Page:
You see the skillbar system in SkyForge is as free flowing as the waters of Maro Sacro. Certain skills will buff your damage or defenses as expected while the left and right mouse click buttons make up the majority of your offensive assault. However many skills will actually change the mode of your weapon, completely rearranging your skill bar from how it stands. Rather than color coding, they choose to use an interesting circle size code to help differentiate the different types of skills on the bar, which leads to some truly unique looking skill bars that at times almost look like DNA strands winding across the bottom of your UI. The side weapon options on the gunner were limited by an ammo system as well, forcing me to balance both mana use as well as ammo. The ammo seemed to replenish overtime though, making it ideal to constantly dance between modes of my gun to keep maximize damage output going. This involved occasionally standing still balancing a heat seeking mortar launcher in the general direction of enemies. Other times it involved walking around with a Gatling Gun strapped to my arm mowing down foes like some sort of Rambo wet dream.
Though I never noticed if there was some sort of bonus for doing so (other than watching epic rag doll physics), each character has special finishing attacks available on the fly if you hit E while facing a low hp mob. It honestly seemed more trouble than it was worth but perhaps if my character was on the proper balanced strength level, it may have been a useful option to quickly finish low hp foes. Also ultimate skills are available occasionally to set off some truly epic AoE explosions, in the Gunner’s case launching a barrage of 15 or so heat seeking mortars. Sexy is about the only way I can describe the ensuing destruction.
Completing these dungeons quickly and stylishly awards you higher rankings and more of one of three crystals as well. These three crystals are used as currency within the newly revealed Ascension Atlus. Imagine some kind of hybrid between Skyrim’s leveling system and Path of Exile’s endless expanding circular system, and you have somewhat of an idea of what you’ll be looking at.
Each starting class has a large circular orb with various passives, skills, and other bonuses available to them. Different parts of these orbs require different colors of crystal and ever increasing quantity of crystal to advance through them. Some orbs also have the prerequisite of earlier orbs before they can be unlocked. As you travel from one side of the orb to the other, you’ll gain the opportunity to expand to branch orbs that sometimes connect to two different new sets of large orbs. These paths you take can differentiate your style of play within a class, or even lead to unlocking new classes entirely. And once unlocked, you can switch classes at any time within the dungeon. Convenient.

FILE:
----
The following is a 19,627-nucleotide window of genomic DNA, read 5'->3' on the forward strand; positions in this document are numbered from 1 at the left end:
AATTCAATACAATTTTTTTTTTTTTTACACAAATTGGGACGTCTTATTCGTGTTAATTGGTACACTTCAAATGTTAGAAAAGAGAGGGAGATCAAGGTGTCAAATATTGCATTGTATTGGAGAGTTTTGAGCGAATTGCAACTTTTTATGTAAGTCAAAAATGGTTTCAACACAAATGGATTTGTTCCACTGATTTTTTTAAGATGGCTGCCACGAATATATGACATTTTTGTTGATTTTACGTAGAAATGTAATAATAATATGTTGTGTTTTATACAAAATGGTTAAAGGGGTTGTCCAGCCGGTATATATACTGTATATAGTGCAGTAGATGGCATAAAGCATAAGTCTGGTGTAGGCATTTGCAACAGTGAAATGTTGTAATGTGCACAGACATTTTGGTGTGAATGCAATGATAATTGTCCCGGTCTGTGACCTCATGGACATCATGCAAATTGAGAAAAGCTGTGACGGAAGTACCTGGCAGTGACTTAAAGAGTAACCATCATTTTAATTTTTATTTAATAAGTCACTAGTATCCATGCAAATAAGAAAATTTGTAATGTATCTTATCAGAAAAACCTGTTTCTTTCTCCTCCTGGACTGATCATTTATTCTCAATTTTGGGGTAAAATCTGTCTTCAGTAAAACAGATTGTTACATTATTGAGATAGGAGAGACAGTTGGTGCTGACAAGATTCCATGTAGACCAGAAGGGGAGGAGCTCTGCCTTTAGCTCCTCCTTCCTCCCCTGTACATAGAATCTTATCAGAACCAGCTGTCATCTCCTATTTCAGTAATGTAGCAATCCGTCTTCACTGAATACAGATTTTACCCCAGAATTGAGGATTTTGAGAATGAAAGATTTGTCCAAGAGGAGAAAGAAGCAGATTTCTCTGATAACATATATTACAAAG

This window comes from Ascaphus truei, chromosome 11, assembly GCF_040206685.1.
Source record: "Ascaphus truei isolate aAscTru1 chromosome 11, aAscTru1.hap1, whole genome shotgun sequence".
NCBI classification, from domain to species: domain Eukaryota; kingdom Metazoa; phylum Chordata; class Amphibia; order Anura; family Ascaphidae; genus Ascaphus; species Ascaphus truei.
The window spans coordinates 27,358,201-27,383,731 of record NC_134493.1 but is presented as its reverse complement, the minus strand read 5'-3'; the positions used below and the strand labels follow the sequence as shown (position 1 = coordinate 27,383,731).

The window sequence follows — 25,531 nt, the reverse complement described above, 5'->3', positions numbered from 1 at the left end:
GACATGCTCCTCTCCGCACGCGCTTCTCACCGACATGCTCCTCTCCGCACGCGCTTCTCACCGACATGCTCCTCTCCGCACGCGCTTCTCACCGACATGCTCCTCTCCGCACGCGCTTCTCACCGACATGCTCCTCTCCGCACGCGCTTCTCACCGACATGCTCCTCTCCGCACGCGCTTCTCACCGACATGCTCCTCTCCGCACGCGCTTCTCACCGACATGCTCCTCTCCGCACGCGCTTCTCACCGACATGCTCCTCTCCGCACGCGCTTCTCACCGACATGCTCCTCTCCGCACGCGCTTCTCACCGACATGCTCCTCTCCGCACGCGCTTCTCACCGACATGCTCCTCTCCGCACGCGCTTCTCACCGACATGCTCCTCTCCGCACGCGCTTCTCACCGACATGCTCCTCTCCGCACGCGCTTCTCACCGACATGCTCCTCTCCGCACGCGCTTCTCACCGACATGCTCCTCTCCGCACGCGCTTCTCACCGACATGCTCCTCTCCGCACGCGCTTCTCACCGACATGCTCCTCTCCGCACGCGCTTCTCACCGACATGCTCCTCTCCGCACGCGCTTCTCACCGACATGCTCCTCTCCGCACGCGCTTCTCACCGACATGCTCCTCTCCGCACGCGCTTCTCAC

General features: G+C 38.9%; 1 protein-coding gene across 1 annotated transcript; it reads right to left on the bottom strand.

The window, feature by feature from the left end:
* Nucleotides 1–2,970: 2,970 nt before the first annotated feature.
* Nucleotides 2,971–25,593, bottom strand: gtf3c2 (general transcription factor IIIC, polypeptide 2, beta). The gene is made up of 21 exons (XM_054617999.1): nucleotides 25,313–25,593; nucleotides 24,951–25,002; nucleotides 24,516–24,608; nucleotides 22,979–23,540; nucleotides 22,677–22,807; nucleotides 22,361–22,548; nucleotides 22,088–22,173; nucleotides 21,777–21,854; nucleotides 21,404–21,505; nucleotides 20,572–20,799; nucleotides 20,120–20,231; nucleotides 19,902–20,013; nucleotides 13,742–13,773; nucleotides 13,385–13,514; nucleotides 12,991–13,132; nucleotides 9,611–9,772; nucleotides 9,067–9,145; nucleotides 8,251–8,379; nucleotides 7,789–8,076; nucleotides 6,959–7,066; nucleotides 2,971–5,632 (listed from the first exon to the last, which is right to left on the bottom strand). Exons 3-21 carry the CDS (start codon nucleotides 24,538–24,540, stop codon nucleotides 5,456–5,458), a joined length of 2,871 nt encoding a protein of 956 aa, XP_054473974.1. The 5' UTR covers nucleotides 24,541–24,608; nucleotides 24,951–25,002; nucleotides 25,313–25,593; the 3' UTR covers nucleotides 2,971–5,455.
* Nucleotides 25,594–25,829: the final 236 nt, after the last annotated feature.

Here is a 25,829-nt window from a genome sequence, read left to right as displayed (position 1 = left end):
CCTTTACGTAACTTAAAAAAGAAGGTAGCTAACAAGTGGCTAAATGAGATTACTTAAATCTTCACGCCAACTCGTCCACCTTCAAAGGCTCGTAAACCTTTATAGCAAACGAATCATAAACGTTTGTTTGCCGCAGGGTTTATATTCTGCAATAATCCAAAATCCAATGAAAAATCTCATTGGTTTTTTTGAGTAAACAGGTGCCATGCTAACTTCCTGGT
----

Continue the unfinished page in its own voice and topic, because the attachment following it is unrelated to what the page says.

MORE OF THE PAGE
SkyForge’s science fantasy setting also leads to some interesting looking avatars. I saw everything from techy Saint Seya type Paladins to blue jeans wearing skater dudes. Apparently your gear is all about looks and allows you to customize your appearance despite which class you currently have equipped (which is only represented by graphically by your weapon and perhaps active auras). I’m sure gamers will have mixed feelings about this but with how awesomely crafted the visuals in SkyForge are, I have a feeling most players will be able to accept it.
If you’re curious what this means for power upgrades though, we didn’t get too straight of an answer. The terms ‘followers’ and ‘amps’ were mentioned as stat boosters. Apparently the more epic you become, the more people worship you, and the more power you’ll pack in each punch! As for amps, your guess is as good as mine but I’m just going to throw out the hunch that it’s some kind of rune system for powering up individual skills. Time will certainly tell.
One last piece of info that I’m sure could be a make or break feature for potential players is that there are open world regions to explore. While the vast majority of epic challenges will take place in instanced zones visited via the Justice League style “World Plea Hotline,” you can still find plenty of fights and regions to explore with other players in open zones. Better yet, SkyForge has plans for both 10+ man raid content and an end-game crafted around PvP, so get ready to button mash later this year in some of the most retina damaging arenas ever crafted for the free to play MMORPGs realm.